Translational Behavioral Medicine

, Volume 2, Issue 1, pp 3–5

News from the CDC: Scaling up sustainable intervention delivery–lessons learned from the CDC arthritis program

Authors

    • National Center for Chronic Disease Prevention and Health PromotionCenters for Disease Control and Prevention
  • Joe Sniezek
    • National Center on Birth Defects and Developmental DisabilitiesCenters for Disease Control and Prevention
  • Lee Ann Ramsey
    • National Center for HIV/AIDS, Viral Hepatitis, STD, and TB PreventionCenters for Disease Control and Prevention
Essay/Opinion Piece

DOI: 10.1007/s13142-011-0105-4

Cite this article as:
Brady, T.J., Sniezek, J. & Ramsey, L.A. Behav. Med. Pract. Policy Res. (2012) 2: 3. doi:10.1007/s13142-011-0105-4

ABSTRACT

Expanding behavior change programs into widespread use with meaningful population impact is a public health challenge. This report described the CDC Arthritis Program’s strategic approach to fostering widespread availability and sustainability of community-based self-management education and physical activity interventions, and reviews common errors observed in efforts to disseminate and implement these interventions. The Arthritis Program strategic approach focuses on embedding interventions in delivery systems to facilitate spread and sustainability. Minimizing common implementation errors, such as pay-to-play partnerships, unsustainable delivery models, non-strategic growth strategies, non-selective training, imbalance between delivery and demand, infrequent interventions, and inadequate attention to data collection, can also enhance scaling up and sustaining behavior change interventions.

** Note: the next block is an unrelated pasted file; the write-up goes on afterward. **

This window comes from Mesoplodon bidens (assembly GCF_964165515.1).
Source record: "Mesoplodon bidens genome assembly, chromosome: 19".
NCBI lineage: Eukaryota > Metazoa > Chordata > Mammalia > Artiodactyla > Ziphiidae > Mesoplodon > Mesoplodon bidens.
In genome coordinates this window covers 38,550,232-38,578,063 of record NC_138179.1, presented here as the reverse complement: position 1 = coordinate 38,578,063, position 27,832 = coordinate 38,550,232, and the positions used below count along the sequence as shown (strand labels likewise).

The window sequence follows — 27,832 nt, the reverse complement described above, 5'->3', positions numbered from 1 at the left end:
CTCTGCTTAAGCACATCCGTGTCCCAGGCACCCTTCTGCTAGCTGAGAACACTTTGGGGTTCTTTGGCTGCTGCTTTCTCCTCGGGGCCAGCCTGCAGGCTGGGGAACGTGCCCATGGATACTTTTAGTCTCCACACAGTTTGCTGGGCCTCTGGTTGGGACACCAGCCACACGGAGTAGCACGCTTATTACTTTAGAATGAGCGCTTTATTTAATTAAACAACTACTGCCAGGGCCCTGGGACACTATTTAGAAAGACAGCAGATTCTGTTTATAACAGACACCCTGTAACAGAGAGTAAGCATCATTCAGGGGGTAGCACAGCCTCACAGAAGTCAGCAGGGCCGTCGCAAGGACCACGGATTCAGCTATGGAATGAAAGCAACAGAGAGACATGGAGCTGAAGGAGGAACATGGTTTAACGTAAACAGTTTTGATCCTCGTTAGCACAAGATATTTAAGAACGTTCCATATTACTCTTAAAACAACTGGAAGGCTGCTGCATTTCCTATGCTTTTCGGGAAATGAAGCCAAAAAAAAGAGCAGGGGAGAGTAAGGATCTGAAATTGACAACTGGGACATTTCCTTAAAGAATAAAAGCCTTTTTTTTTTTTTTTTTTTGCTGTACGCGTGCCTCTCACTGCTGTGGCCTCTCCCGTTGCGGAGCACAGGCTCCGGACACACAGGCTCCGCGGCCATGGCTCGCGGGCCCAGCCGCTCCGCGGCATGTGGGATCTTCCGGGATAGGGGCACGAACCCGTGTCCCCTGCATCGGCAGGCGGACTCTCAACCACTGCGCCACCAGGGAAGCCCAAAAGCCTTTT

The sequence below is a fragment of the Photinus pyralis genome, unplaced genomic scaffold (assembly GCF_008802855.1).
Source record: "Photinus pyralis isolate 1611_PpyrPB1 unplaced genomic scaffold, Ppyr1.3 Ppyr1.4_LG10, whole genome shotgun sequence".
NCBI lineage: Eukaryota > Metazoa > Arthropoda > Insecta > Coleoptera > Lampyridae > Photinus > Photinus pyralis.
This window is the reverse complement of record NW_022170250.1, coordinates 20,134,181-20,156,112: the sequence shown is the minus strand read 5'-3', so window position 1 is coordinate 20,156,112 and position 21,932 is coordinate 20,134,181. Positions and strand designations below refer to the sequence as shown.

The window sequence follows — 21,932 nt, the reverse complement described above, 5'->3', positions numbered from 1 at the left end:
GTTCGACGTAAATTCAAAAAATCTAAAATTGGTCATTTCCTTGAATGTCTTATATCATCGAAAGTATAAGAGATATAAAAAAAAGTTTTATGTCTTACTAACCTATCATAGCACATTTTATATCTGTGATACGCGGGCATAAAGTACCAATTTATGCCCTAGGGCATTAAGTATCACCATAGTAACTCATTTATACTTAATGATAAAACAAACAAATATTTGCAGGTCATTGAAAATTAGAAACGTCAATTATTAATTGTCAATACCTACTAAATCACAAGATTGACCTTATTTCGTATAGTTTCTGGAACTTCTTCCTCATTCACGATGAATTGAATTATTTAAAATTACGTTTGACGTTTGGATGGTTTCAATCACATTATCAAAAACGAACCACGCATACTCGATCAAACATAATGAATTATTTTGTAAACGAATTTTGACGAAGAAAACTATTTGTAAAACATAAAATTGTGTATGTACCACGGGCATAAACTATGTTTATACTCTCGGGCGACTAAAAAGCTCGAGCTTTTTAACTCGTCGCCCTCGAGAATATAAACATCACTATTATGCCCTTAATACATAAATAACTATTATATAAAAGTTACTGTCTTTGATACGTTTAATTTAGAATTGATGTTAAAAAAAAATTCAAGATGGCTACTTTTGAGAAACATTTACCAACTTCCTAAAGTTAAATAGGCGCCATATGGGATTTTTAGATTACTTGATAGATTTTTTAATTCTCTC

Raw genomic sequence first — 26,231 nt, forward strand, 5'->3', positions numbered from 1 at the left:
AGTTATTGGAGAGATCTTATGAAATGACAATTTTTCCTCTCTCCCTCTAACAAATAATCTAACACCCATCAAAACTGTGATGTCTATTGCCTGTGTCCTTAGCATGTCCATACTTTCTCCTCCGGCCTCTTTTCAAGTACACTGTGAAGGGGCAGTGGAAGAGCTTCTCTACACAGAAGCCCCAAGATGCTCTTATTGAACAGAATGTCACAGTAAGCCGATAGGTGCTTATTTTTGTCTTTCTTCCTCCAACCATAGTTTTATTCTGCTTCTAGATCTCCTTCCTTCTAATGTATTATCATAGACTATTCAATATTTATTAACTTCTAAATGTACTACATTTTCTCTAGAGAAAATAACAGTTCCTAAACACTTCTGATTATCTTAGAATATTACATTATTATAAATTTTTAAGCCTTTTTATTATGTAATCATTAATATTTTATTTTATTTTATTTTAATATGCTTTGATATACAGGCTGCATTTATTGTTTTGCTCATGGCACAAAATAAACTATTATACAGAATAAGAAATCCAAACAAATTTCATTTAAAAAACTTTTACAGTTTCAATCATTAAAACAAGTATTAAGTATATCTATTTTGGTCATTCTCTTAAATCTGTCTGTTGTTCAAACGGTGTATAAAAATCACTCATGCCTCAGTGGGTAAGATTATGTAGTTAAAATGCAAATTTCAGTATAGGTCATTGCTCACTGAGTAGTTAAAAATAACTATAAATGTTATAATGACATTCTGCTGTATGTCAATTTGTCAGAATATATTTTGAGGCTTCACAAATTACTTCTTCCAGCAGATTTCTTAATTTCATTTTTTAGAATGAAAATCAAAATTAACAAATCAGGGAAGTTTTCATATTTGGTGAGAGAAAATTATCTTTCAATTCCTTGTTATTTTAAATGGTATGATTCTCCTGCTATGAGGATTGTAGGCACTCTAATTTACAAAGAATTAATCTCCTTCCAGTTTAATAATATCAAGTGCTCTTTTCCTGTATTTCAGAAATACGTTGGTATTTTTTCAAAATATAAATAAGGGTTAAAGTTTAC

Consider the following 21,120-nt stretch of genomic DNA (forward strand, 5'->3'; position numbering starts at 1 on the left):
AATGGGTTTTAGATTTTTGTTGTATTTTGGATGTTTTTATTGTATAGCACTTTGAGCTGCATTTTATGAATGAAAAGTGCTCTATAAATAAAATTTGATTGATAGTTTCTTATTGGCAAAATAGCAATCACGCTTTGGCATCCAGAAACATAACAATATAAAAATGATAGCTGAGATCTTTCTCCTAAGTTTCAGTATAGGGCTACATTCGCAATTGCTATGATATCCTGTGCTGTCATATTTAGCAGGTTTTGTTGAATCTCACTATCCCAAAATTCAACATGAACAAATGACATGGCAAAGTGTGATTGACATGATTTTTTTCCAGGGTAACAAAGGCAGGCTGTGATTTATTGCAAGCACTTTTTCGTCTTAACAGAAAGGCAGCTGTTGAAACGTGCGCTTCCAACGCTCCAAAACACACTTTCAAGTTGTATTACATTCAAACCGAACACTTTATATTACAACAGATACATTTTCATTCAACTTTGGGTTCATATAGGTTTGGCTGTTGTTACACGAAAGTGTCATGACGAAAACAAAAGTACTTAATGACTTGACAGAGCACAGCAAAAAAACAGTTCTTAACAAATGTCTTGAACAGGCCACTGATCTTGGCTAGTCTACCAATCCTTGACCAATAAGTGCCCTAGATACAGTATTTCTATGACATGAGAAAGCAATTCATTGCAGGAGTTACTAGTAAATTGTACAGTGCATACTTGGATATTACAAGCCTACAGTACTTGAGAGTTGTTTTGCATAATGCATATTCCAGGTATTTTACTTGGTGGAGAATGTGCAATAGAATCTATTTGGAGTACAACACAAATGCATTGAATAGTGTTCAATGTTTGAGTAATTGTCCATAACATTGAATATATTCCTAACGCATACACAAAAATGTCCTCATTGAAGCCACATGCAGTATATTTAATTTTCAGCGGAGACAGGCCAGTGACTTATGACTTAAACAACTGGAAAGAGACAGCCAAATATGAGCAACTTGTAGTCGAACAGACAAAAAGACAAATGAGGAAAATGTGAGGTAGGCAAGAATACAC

KEYWORDS

InterventionsSustainabilityArthritis

With the move to evidence-based public health practice, some public health programs are turning to packaged or ready-to-use intervention programs with documented effectiveness, and supported by “how-to” guides, instructor protocols, and training. One challenge with this trend involves expanding these individual behavior change programs into widespread use with meaningful population impact. Since its inception in 1999, the CDC Arthritis Program (AP) has focused on physical activity and self-management education interventions to address the physical and psychological impact of arthritis, including pain [1]. See www.cdc.gov/arthritis/interventions for complete listing. A key strategy has been to fund state health departments (SHD) to develop state arthritis programs focused on expanding dissemination and implementation of these interventions.

Multiple evaluations have shaped the AP’s strategic approach. Continuous observations are gathered by the project officer and scientific program monitor team assigned to each state program. In 2005, a multi-site evaluation captured state arthritis programs’ experiences of their first 5 years of operation [2]. This information was considered by a panel of public health and chronic disease experts convened to provide recommendations to the AP in 2007 [3]. This report describes the AP’s current strategic approach to fostering widespread availability and sustainability of community-based interventions to address arthritis, and reviews common implementation errors observed in SHD efforts to disseminate and implement these interventions.

OUR STRATEGIC APPROACH: EMBEDDING INTERVENTIONS IN DELIVERY SYSTEMS